- insincere support or respect expressed but not put into practice
- an expression of agreement that is not supported by real conviction
- an avowal of advocacy, adherence, or allegiance expressed in words but not backed by deeds
Regular readers are aware of my views on the role of women in ministry. I consider myself egalitarian, but sometimes hesitate to use that word because it is so misunderstood and inaccurate myths abound.
I get discouraged by the divisiveness on both sides of this issue. It saddens me that each side can’t move just a little toward each other in the name of Christian unity, willing to flex their beliefs a little. For example, in the name of unity I can accept women not being lead pastors or elders, as long as most other options are open to them and the input of women is genuinely sought and valued. Yet, this brings me around to the point of this post…
Many mild or soft complementarians state that women can do most things except be lead pastor or elder, and agree that women don’t have to be strictly confined to the children/women/administrative departments. Women can serve more broadly in the church, and do things such as: be deacons, pray in the service, hold the communion elements, co-lead adult classes, and even perhaps have associate pastor or “minister” positions. Yet, I’ve observed a terrible disconnect in this regard.
It seems to be lip service only. They say women can do some or all of these other things, yet women in their churches are not actually doing these other things. Gifted women in their midst are not encouraged, their input not sought, and little apparent effort is made to utilize their gifts more broadly in the church body. I was recently pleased and relieved to see some complementarians themselves speak out with similar concerns! Here are the posts, and a brief excerpt from each.
The challenge for any pastor would be to consider whether he is crafting a church culture that permits women to serve or one that pursues women to serve….It is one thing to say women are permitted to be deacons, and quite another to actively seek out and install women in that role. It is one thing to say women are permitted to pray in the assembly or give announcements, and quite another to ensure that they have a voice on the platform.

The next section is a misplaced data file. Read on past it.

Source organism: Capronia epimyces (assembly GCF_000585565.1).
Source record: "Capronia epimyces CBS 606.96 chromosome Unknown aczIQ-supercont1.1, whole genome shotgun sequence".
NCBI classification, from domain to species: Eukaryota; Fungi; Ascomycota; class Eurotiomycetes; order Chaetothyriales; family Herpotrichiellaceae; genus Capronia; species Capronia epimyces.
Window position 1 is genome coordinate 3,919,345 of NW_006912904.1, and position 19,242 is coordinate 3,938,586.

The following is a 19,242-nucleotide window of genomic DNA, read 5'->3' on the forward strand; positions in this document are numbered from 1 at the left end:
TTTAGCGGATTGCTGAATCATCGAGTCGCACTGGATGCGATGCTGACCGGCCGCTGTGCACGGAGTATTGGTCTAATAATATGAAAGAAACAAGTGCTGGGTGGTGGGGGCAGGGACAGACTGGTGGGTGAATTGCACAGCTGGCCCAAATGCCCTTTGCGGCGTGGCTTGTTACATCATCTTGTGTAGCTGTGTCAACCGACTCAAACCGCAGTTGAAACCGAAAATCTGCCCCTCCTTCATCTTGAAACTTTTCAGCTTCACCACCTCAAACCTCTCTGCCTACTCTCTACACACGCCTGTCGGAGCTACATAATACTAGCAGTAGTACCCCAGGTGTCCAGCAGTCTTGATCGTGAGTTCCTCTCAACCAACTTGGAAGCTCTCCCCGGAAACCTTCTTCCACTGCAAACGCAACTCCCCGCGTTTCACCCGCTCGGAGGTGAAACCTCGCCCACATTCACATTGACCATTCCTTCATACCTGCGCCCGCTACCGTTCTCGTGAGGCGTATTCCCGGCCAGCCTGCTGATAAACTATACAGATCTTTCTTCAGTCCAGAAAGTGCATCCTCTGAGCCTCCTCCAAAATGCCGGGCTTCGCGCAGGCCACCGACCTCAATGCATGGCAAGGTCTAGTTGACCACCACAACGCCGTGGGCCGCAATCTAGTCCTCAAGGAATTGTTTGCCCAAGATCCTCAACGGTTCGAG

I see a failure to value the unique perspective of women…Failing to seek women’s input erodes the overall health of the church and its ability to fulfill its God-given mission. What’s surprising is that these churches [complementarian] teach a theology of men and women that should lead them to prize women and their perspective, to be proactive in seeking them out. These Christians teach that men and women have different strengths and weaknesses…But this belief hasn’t permeated their concept of church leadership. It appears that because they believe God forbids women to preach or exercise authority over men, they think that means they don’t need the wisdom and input of women in their preaching and leading.
An egalitarian who says things like this won’t be given much consideration, but as complementarian insiders I hope their thoughts will be given credence and lead to change.
At two churches I attended in the past, it was known that I was a seminary student yet this fact was essentially ignored. Other female seminary students and grads can echo this experience. Please let me clarify that I am not looking for special treatment, and my goal is not to be a pastor. But does it make any sense to ignore someone in your midst taking advanced biblical and theological training? I am certain that if my husband was the seminary student, he would have been encouraged, specifically reached out to, and efforts made to get him plugged into ministry. But women are not pursued. And then we are often put between a rock and a hard place…if we speak up, even very gently, we are typically seen as: upstarts, only wanting to do important things, lacking humility, etc.
But I’ll stop as this post could turn into an extended rant and that is not my intent. My point is to be encouraged by complementarians speaking up on the disconnect between what is said and what is done.
Whether we describe ourselves as egalitarian or complementarian, and even if our opinions vary about exactly what women can do…I think we can agree that women are too often undervalued in the church and their perspectives generally not sought out. Right?
Let’s work together to end the lip service!